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From its beginning — “My English professor’s ass was so beautiful.” — to its end — “You can actually learn to have grace. And that’s heaven.” — poet, essayist and performer Eileen Myles’ chronicle transmits an energy and vividness that will not soon leave its readers. Her story of a young female writer, discovering both her sexuality and her own creative drive in the meditative and raucous environment that was New York City in its punk and indie heyday, is engrossing, poignant, and funny. This is a voice from the underground that redefines the meaning of the word.
“What is a poem worth? Not much in America. What is a life worth? Inferno isn’t another ‘life of the poet,’ it’s a fugue state where life and poem are one: shameful and glorious. People sometimes say, ‘I came from nothing,’ but that’s not quite right. Myles shows us a ‘place’ a poet might come from, did come from––working class, Catholic, female, queer. This narrative journey somehow takes place in a moment, every moment, the impossible present moment of poetry.” – Rae Armantrout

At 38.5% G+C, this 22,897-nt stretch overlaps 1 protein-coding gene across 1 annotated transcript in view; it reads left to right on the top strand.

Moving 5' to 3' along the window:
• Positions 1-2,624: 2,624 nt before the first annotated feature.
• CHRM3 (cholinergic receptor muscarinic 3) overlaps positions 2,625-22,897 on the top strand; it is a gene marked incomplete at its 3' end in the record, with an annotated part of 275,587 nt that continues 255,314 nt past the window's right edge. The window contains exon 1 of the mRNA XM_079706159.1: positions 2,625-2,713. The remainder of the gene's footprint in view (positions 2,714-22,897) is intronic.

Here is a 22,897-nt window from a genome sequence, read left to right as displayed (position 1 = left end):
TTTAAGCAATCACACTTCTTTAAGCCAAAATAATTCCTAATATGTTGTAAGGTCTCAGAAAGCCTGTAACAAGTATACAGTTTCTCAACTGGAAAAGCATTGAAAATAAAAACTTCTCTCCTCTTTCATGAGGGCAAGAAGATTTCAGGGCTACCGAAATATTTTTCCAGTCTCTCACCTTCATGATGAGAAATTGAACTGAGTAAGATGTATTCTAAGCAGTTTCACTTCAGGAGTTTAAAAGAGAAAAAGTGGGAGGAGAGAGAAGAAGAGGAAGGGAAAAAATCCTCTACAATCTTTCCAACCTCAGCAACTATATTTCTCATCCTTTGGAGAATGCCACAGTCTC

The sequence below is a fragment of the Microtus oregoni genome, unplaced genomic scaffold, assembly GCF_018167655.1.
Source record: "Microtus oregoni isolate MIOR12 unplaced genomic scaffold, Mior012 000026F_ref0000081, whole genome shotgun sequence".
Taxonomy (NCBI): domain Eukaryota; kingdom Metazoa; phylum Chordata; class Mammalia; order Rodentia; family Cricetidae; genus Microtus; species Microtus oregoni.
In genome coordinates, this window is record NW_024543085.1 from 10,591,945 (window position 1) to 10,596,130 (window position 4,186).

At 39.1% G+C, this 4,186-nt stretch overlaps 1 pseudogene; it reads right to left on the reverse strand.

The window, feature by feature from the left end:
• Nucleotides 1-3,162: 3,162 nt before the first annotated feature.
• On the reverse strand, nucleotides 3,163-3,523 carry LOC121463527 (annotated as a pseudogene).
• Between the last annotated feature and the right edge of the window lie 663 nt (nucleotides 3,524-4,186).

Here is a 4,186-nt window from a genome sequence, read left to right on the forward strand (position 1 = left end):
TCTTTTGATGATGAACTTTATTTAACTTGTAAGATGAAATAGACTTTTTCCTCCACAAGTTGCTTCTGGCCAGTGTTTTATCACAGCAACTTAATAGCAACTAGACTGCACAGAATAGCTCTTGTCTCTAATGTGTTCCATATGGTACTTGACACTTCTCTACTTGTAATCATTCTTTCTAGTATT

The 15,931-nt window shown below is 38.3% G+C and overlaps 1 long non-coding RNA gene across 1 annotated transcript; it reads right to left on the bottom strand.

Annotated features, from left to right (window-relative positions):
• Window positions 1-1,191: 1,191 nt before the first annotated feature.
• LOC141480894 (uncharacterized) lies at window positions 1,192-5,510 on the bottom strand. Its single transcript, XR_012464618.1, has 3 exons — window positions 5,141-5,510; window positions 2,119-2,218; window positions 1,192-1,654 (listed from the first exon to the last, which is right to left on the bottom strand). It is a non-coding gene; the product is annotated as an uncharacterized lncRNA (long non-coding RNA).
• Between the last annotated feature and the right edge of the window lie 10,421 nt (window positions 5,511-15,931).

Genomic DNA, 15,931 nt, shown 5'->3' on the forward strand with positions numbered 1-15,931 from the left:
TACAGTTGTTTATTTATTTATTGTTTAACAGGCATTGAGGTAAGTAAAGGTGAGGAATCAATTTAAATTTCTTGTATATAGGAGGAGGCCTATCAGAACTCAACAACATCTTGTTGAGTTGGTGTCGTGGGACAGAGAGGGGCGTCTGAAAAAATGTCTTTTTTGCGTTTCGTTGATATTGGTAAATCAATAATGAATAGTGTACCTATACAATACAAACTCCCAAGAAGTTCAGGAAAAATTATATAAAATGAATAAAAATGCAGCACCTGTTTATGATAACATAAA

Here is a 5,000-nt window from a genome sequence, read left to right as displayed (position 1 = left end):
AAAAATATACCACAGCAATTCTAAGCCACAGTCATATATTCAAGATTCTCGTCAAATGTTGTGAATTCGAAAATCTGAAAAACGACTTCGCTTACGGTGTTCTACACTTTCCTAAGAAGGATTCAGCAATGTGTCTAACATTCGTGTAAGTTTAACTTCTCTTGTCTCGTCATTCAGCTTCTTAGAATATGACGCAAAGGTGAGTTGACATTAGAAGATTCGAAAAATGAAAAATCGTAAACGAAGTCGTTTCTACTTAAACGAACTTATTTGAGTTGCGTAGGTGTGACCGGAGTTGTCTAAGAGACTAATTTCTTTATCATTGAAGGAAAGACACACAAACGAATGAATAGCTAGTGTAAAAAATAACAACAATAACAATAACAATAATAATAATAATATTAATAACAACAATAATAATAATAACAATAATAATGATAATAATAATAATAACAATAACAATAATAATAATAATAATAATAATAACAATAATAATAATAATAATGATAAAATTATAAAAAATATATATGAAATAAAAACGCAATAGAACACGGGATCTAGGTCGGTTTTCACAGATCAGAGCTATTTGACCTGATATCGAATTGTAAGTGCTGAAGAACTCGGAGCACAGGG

“Zingingly funny and melancholy, Inferno follows a young girl from Boston in her descent into the maelstrom of New York Bohemia, circa 1968. Myles beautifully chronicles a lost Eden: ‘The place I found was carved out from sadness and sex and to write a poem there you merely needed to gather.’ ” — John Ashbery
“Eileen Myles debates her own self identity in a gruffly beautiful, sure voice of reason. Is she a ‘hunk’? A ‘dyke’? A ‘female’? I’ll tell you what she is––damn smart! Inferno burns with humor, lust and a healthy dose of neurotic happiness.” — John Waters